GST In ‘Smooth Phase’, Return Simplification On Agenda, Says Hasmukh Adhia
Finance Secretary Hasmukh Adhia today said the goods and services tax has entered a “smooth phase” within a year of its roll-out, with a “pretty good” tax compliance and the efforts will now be to simplify tax return forms.
The GST, the biggest tax reform since Independence, was rolled out on July 1, 2017, which subsumed over a dozen local taxes. It transformed India into a single market for movement of goods and services.
Over 1.11 crore businesses have registered themselves under the GST. The average monthly compliance of return filing and tax payment is going up in a staggered manner and after a period of time it is expected to be around 96 percent, Adhia said.
Adhia said the new indirect tax regime has reduced a plethora of taxes, removed cascading effect of taxation and state check-post, increased taxpayer base with much less possibility of evasion and brought about end-to-end electronic filing.
“Of course, for any new system there will always be initial glitches. These glitches were mainly on account of lack of information and so the moment the information gap was removed, people felt more comfortable. I think all the glitches are over and we are in a smooth phase of implementation,” said Adhia, who also holds the charge of revenue secretary.
On the focus in the second year of the GST regime, he said the tax officers were working on a single page return form which would be modular in nature and “user-friendly.”
“This year’s main agenda would be to implement the new and simple system of filing of returns,” he said.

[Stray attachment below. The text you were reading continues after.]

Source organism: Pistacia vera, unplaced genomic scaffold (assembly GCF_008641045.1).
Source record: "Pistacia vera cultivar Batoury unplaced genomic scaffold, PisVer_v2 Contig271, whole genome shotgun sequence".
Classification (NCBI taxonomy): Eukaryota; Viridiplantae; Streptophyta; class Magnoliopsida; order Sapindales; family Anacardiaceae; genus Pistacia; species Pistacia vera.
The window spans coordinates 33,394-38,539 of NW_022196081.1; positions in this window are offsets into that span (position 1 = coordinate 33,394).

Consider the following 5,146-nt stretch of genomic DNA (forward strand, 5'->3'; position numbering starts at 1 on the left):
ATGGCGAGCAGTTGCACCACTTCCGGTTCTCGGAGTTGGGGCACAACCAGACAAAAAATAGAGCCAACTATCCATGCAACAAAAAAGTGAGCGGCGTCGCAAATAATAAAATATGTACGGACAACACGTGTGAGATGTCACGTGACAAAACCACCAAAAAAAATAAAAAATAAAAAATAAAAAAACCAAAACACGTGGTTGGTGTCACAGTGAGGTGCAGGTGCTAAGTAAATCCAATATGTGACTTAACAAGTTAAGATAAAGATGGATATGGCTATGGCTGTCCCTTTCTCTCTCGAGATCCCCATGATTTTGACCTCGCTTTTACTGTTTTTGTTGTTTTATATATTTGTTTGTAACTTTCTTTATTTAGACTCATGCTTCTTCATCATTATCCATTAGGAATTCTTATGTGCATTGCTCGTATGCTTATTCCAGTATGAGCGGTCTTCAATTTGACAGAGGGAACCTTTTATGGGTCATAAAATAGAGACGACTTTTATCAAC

On the critics saying the GST has not led to the intended formalisation of the economy, Adhia said the data suggested otherwise since the number of people coming into the tax net has gone up after the roll-out of the tax regime.
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“Pre-GST there were 60-65 lakh businesses who were migrated and the remaining (almost 48 lakh) are all new. With these many new dealers or businesses coming into the tax net. If it is not formalisation, what is it?” Adhia asked.
He said 25 percent of the businesses who file GST returns have zero tax liability and hence file returns with a lag as there is very less penalty. “Compliance is pretty good. There is only delay in compliance. For July 2017, of the people who were supposed to file GSTR-3B, 93.63 percent had filed over a period. But if you take March 2018, 79 percent had filed. Over a period, all these percentages will be 96 percent,” Adhia said.
Elaborating on the simplified return form, Adhia said the one-page return form would be modular in nature. “So if you are B2C (business to consumer), many of the sections (in return form) will not be open for you at all. If B2C, then only one form will open, a small table. It will be user-friendly,” he said.
He said the return form would have two sections—a table to show tax liability and the input tax credit being claimed, and another part where there would be invoice-wise details to be uploaded in a tabular form which the B2B (business-to-business) has to fill.
The GST Council had in its last meeting on May 4 approved the design of new return forms. It was decided that the current system of filing summary returns (GSTR-3B) and final sales return (GSTR-1) would continue for six months. After that, a new return software would be ready.